Report raises security concerns over KZN forensic lab

There’s no ‘biometric equipment or security keypad’

The Public Service Commission says the Cyril Ramaphosa should consider turning a police forensics lab in KwaZulu-Natal into a national key point.
The Public Service Commission says the Cyril Ramaphosa should consider turning a police forensics lab in KwaZulu-Natal into a national key point.
Image: Picture: 123RF/BELCHONOK

Security at SA Police Service’s biggest forensic science lab in KwaZulu-Natal was so lax that it should be declared a national key point to address the security concern.

This recommendation was made by the public service commission (PSC) in its report Pulse of the Public Service, which looked into state of police forensic labs across the country.

The report said: “The KwaZulu-Natal laboratory should be declared a national key point to ensure that the condition of the accommodation receives the required attention, that being, expediting the relocation project.”

PSC commissioner Anele Gxoyiya told the Sowetan that the police’s forensics lab in KZN was the biggest and busiest in the country, handling forensic evidence from rape, robberies, murder and other serious crimes.

Gxoyiya said they were concerned about the structure of the lab.

“If you look at the layout of the KZN laboratory; you need to have an enclosed area where they do the actual testing. In front they must have an administrative office where they would meet people. There should be areas which are inaccessible, where you have to enter either using biometrics or a particular security code.

“Some of the areas in the KZN lab were easily accessible because of the absence of the biometric equipment or security keypad. Those are the security issues we raised,” said Gxoyiya.

“The work of these laboratories is at the heart of the criminal justice system in the country. The success or failure of the criminal justice system to prosecute in any crime is dependent on the quality of work being done at these laboratories.

“We also looked at the input and output of forensic evidence. We found that the output is less than the input, which means that somewhere in the line of functionality, there are missing links [that need to be addressed].

He said they discovered that staff were also running short of surgical gloves to work on the evidence.

“There was [also a shortage] of chemicals that gets mixed with the evidence that [the police have] to produce the outcomes that they want.”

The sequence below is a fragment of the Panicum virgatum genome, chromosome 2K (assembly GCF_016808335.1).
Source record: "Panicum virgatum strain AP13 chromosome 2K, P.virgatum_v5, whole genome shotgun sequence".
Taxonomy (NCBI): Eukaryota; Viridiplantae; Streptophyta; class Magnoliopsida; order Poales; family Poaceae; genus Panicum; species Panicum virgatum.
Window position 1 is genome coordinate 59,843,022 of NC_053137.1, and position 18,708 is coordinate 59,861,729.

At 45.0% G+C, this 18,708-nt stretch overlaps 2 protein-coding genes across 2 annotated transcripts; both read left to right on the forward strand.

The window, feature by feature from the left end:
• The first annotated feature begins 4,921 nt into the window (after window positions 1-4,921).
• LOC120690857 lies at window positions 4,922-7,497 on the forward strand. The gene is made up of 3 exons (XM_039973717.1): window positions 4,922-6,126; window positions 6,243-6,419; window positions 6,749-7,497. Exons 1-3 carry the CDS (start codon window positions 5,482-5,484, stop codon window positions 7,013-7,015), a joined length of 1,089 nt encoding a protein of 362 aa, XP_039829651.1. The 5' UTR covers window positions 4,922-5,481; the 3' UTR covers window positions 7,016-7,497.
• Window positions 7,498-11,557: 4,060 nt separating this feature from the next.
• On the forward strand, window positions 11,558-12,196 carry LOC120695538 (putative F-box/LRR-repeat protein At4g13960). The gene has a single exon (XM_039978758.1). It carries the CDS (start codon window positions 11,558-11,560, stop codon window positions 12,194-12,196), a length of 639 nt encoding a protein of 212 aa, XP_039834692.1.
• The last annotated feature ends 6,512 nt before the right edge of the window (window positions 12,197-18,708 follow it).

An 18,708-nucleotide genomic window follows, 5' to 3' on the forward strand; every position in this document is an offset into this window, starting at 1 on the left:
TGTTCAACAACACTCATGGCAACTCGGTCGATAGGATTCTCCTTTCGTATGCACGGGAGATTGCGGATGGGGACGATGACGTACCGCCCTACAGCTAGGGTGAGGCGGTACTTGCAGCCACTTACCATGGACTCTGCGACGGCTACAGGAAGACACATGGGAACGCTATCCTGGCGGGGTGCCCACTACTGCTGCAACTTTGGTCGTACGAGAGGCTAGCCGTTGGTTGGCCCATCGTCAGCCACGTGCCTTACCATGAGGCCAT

He said if the constitutional and high courts can be declared national key points, there is nothing that stops government from declaring the biggest forensics laboratory in the country as a national key point.

The PSC also recommended that the laboratories should be moved to areas near public hospitals so that they do not suffer from power outages and security concerns.

National police spokesperson Brig Athlenda Mathe said: "Security at all our forensic science labs across the country are a priority. Over and above ensuring there is adequate and heightened security to secure our labs, the SAPS is constantly looking at ways to enhance and improve security in line with the latest technology, this is an ongoing process.

"Access to all labs are manned by both police and security officers. We welcome the recommendations made by the PSC as an oversight body," said Mathe.

The report also raised concerns regarding the laboratories' ability to eradicate backlogs.

“With backlogs, the laboratories cannot fulfil their critical role effectively and are therefore contributing to delays in the criminal justice system and as a result, justice is not served, especially to the most vulnerable,” read the report.

“The total national backlog stood at 10,609 case exhibits during the 2018/19 financial year. A considerable increase in backlogs was seen in the following financial years, with a total backlog in forensic cases standing at 300,722 in 2020/21. The data for 2021/22 that shows a backlog of 308,186, reflects a (2.4%) increase in backlogs from the previous financial year,” said the report.

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